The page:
American Johnson Wagner is the first Tour pro to triumph using the new discount TaylorMade R11s driver after winning the Sony Open just two weeks after putting it in the bag.
Wagner only put the R11s into play last week at the Hyundai Tournament of Champion where he recorded a top 10 finish and told TaylorMade Tour staff that until using the new club he had “never been able to hit his driver so long, high and straight.” The win secured the third PGA Tour title of his career and gave him the early top spot in the FedEx Cup rankings.
Similar to its predecessor, the R11, the new R11S features a contrasting black face which golfers claim improves their alignment and accuracy off the tee and confidence at address – the clubhead appearing large compared to the ball. It’s triangular shape also helps provide a higher launch, more forgiving trajectory. ASP technology – a raised five-point plate which can be rotated and secured – allows the golfer to adjust face angle independent of loft setting which means the face angle can be adjusted independently to the loft and vice versa – neutral, slightly open, open, slightly closed and closed.
Here is what Wagner had in his bag:
DRIVER: TaylorMade R11s (8°)
FAIRWAY WOOD: TaylorMade Burner SuperFast 2.0 (13.5°)
HYBRID: Adams Idea Pro a12 (18°)
IRONS: Titleist ap2 712 irons
WEDGES: Titleist Vokey Spin Milled (48°, 54°, 60°)
PUTTER: Scotty Cameron prototype
BALL: Titleist Pro V1x
As we all know, the Taylormade Burner 2.0 iron has been engineered to be long. The face is thinner. The toplines are progressive. The shafts are specifically designed for each head. COR and MOI ratings have been maximized.
My first shot with a Burner 2.0 irons was an uphill 6-iron from about 165 yards to a pin tucked behind a bunker short and right of the green. I made far from perfect contact but was pleasantly surprised to watch the ball rise and drop just the other side of the sand, about 30ft from the hole. Quite what was wrong with the ‘set’ wasn’t immediately clear, but it seemed our existing irons possessed the wrong swingweight, were the wrong length, had faulty lie angles, an incorrectly- positioned center of gravity (CG), inappropriate shafts, and unsuitable grips.
I felt sure that wouldn’t have happened with my own set. At the 6th, I hit a discount ping i20 irons from about 135 yards (a few more than I would get from my own 9-iron) that stopped abruptly 15 feet right of the cup. At the 9th, a 200-yard Par 3 with the pin near the front, my not-quite-solid 4-iron came up a yard or two short of the green. This continued for the next three days – instances where I’d certainly be aware of a little extra yardage.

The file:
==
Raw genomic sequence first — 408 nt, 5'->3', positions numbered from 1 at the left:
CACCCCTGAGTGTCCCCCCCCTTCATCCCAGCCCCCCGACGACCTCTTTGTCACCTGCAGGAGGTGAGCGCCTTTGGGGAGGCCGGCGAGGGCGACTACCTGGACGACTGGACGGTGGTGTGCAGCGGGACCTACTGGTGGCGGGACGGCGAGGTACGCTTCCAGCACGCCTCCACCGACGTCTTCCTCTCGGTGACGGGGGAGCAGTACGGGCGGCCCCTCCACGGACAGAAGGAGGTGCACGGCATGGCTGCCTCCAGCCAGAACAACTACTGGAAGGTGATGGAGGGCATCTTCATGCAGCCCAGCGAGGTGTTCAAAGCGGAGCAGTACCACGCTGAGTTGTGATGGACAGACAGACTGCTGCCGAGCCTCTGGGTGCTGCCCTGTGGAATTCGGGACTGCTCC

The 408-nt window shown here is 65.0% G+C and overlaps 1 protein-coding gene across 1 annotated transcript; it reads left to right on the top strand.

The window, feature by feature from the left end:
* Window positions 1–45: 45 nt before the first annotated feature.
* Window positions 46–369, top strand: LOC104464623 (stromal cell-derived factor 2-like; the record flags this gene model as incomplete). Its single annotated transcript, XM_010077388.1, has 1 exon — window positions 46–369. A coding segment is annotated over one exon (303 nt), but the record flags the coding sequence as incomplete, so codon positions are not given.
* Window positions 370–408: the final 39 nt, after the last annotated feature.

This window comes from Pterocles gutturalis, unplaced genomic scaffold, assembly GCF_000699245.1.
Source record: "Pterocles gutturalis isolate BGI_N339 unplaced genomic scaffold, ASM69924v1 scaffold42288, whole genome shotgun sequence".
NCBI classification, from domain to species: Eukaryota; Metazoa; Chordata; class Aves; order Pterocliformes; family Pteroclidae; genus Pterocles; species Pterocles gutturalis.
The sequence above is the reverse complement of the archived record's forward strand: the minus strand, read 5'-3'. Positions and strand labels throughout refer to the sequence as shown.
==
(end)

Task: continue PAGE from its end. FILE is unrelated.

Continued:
I’m probably too inconsistent a ball-striker nowadays to say much about whether or not the CG location made much difference, but I would say the 4-iron was pretty easy to get up in the air – not quite as easy as a hybrid club with similar loft perhaps, but markedly easier than my g20 irons ping. The short irons did penetrate a little better because of the higher CG which I think is preferable to a high, floaty shot that’s at the mercy of the wind.
Before you can measure performance, you need to assess the look of the club – if you don’t like the shape, color, or graphics, chances are it’s not going to work for you. The blade devotee will likely baulk at the offset (1mm in the lob wedge up to 6.5mm in the 3-iron) and all the techy stuff going on round back, but the average golfer should feel comfortable with a Burner 2.0 up behind the ball.
The discount Burner 2.0 irons is obviously a game-improvement model. For the vast majority of golfers the Irons should make the game significantly more enjoyable.
The TaylorMade Burner 2.0 irons are real game improvement irons for mid to high handicappers. The large head has a big offset and is quite chunky looking, with echoes of old Ping irons in the hosel styling.
The feel from the face at impact was very good and you could feel the ball spring off the face on a high trajectory, but still with a bit of penetration. This iron is all about forgiveness and it certainly delivers and anyone who needs a little help getting the ball up in the air will love the Burner 2.0 irons.
For the past 4 years I have been playing Ping G5′s and have been quite happy with them. They are a good mix of performance and improvement. The obvious choice was to simply get the G20 but I wanted to expand my proverbial horizons. The irons I narrowed it down to, after twelve hours on the internet and 4 golf magazines, were Titleist AP2, TaylorMade RocketBladez Irons, Cobra S2, Mizuno MP 53 and Taylormade 2.0.
While performance is important, I want to fall in love. I figure if you don’t fall in love you have no chance to make it over the long haul. I mean these babies are gonna be in my bag longer than my first marriage, and since not every round is going to be “one for the ages” I do not ever want to question my equipment. Therefore, all of the clubs I initially picked out to demo had already made the first cut in terms of looks. I had no doubt that I was going to be perfectly content to look down the hosel of any one of these beauties.
Overall, it is a good value for money and definitely one to try. If you are in the market for game improvers then the TaylorMade Burner 2.0 irons are worth a try as they are easy to hit and very forgiving.